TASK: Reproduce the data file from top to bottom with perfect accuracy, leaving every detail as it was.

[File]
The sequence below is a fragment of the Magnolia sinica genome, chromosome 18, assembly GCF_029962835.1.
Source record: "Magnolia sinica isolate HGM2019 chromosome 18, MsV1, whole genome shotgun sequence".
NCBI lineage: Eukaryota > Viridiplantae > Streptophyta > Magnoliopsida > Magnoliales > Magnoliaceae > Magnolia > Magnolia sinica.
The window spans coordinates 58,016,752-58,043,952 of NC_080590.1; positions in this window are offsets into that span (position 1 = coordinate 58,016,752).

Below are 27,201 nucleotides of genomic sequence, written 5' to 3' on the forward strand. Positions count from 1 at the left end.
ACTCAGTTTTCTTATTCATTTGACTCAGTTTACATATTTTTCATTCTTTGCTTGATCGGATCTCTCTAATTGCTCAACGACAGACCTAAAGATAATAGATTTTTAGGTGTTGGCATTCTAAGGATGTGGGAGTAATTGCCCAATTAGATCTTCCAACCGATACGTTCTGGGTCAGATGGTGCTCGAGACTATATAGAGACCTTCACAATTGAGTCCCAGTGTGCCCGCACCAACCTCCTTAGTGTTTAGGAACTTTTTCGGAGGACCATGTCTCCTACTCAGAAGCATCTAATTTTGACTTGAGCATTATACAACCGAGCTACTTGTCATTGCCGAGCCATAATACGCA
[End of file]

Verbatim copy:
The sequence below is a fragment of the Magnolia sinica genome, chromosome 18, assembly GCF_029962835.1.
Source record: "Magnolia sinica isolate HGM2019 chromosome 18, MsV1, whole genome shotgun sequence".
NCBI lineage: Eukaryota > Viridiplantae > Streptophyta > Magnoliopsida > Magnoliales > Magnoliaceae > Magnolia > Magnolia sinica.
The window spans coordinates 58,016,752-58,043,952 of NC_080590.1; positions in this window are offsets into that span (position 1 = coordinate 58,016,752).

Below are 27,201 nucleotides of genomic sequence, written 5' to 3' on the forward strand. Positions count from 1 at the left end.
ACTCAGTTTTCTTATTCATTTGACTCAGTTTACATATTTTTCATTCTTTGCTTGATCGGATCTCTCTAATTGCTCAACGACAGACCTAAAGATAATAGATTTTTAGGTGTTGGCATTCTAAGGATGTGGGAGTAATTGCCCAATTAGATCTTCCAACCGATACGTTCTGGGTCAGATGGTGCTCGAGACTATATAGAGACCTTCACAATTGAGTCCCAGTGTGCCCGCACCAACCTCCTTAGTGTTTAGGAACTTTTTCGGAGGACCATGTCTCCTACTCAGAAGCATCTAATTTTGACTTGAGCATTATACAACCGAGCTACTTGTCATTGCCGAGCCATAATACGCA